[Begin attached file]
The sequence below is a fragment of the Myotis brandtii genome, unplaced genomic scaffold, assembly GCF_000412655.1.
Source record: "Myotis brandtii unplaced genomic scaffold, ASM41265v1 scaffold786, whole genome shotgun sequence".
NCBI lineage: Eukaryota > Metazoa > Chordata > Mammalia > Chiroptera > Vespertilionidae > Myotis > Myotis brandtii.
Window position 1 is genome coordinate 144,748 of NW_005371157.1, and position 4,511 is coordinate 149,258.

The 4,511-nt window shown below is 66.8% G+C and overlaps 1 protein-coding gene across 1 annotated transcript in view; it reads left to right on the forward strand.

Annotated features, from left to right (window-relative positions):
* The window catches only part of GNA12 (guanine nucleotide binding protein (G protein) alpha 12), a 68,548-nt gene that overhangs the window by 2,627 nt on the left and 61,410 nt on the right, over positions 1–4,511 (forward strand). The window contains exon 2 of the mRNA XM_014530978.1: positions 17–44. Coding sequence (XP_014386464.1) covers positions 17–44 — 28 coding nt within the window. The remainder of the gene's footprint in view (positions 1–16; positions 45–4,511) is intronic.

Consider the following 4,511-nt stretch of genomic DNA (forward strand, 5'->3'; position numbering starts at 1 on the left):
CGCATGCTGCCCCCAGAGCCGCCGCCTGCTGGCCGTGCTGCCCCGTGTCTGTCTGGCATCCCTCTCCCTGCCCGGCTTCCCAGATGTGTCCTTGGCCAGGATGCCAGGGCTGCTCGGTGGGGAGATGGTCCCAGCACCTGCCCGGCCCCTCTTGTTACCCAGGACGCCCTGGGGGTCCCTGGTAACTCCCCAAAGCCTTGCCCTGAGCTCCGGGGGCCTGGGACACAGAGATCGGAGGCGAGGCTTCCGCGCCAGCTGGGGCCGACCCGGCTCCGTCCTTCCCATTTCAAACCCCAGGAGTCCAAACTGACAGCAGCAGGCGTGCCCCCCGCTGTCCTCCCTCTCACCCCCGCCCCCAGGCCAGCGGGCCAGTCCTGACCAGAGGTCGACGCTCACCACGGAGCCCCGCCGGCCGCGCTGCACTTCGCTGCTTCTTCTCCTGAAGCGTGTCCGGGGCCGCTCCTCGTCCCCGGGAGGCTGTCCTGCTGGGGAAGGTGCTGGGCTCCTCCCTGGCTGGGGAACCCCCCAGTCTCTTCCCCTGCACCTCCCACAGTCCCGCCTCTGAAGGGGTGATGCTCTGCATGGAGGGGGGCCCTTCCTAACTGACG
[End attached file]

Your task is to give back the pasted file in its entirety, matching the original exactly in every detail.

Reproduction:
The sequence below is a fragment of the Myotis brandtii genome, unplaced genomic scaffold, assembly GCF_000412655.1.
Source record: "Myotis brandtii unplaced genomic scaffold, ASM41265v1 scaffold786, whole genome shotgun sequence".
NCBI lineage: Eukaryota > Metazoa > Chordata > Mammalia > Chiroptera > Vespertilionidae > Myotis > Myotis brandtii.
Window position 1 is genome coordinate 144,748 of NW_005371157.1, and position 4,511 is coordinate 149,258.

The 4,511-nt window shown below is 66.8% G+C and overlaps 1 protein-coding gene across 1 annotated transcript in view; it reads left to right on the forward strand.

Annotated features, from left to right (window-relative positions):
* The window catches only part of GNA12 (guanine nucleotide binding protein (G protein) alpha 12), a 68,548-nt gene that overhangs the window by 2,627 nt on the left and 61,410 nt on the right, over positions 1–4,511 (forward strand). The window contains exon 2 of the mRNA XM_014530978.1: positions 17–44. Coding sequence (XP_014386464.1) covers positions 17–44 — 28 coding nt within the window. The remainder of the gene's footprint in view (positions 1–16; positions 45–4,511) is intronic.

Consider the following 4,511-nt stretch of genomic DNA (forward strand, 5'->3'; position numbering starts at 1 on the left):
CGCATGCTGCCCCCAGAGCCGCCGCCTGCTGGCCGTGCTGCCCCGTGTCTGTCTGGCATCCCTCTCCCTGCCCGGCTTCCCAGATGTGTCCTTGGCCAGGATGCCAGGGCTGCTCGGTGGGGAGATGGTCCCAGCACCTGCCCGGCCCCTCTTGTTACCCAGGACGCCCTGGGGGTCCCTGGTAACTCCCCAAAGCCTTGCCCTGAGCTCCGGGGGCCTGGGACACAGAGATCGGAGGCGAGGCTTCCGCGCCAGCTGGGGCCGACCCGGCTCCGTCCTTCCCATTTCAAACCCCAGGAGTCCAAACTGACAGCAGCAGGCGTGCCCCCCGCTGTCCTCCCTCTCACCCCCGCCCCCAGGCCAGCGGGCCAGTCCTGACCAGAGGTCGACGCTCACCACGGAGCCCCGCCGGCCGCGCTGCACTTCGCTGCTTCTTCTCCTGAAGCGTGTCCGGGGCCGCTCCTCGTCCCCGGGAGGCTGTCCTGCTGGGGAAGGTGCTGGGCTCCTCCCTGGCTGGGGAACCCCCCAGTCTCTTCCCCTGCACCTCCCACAGTCCCGCCTCTGAAGGGGTGATGCTCTGCATGGAGGGGGGCCCTTCCTAACTGACG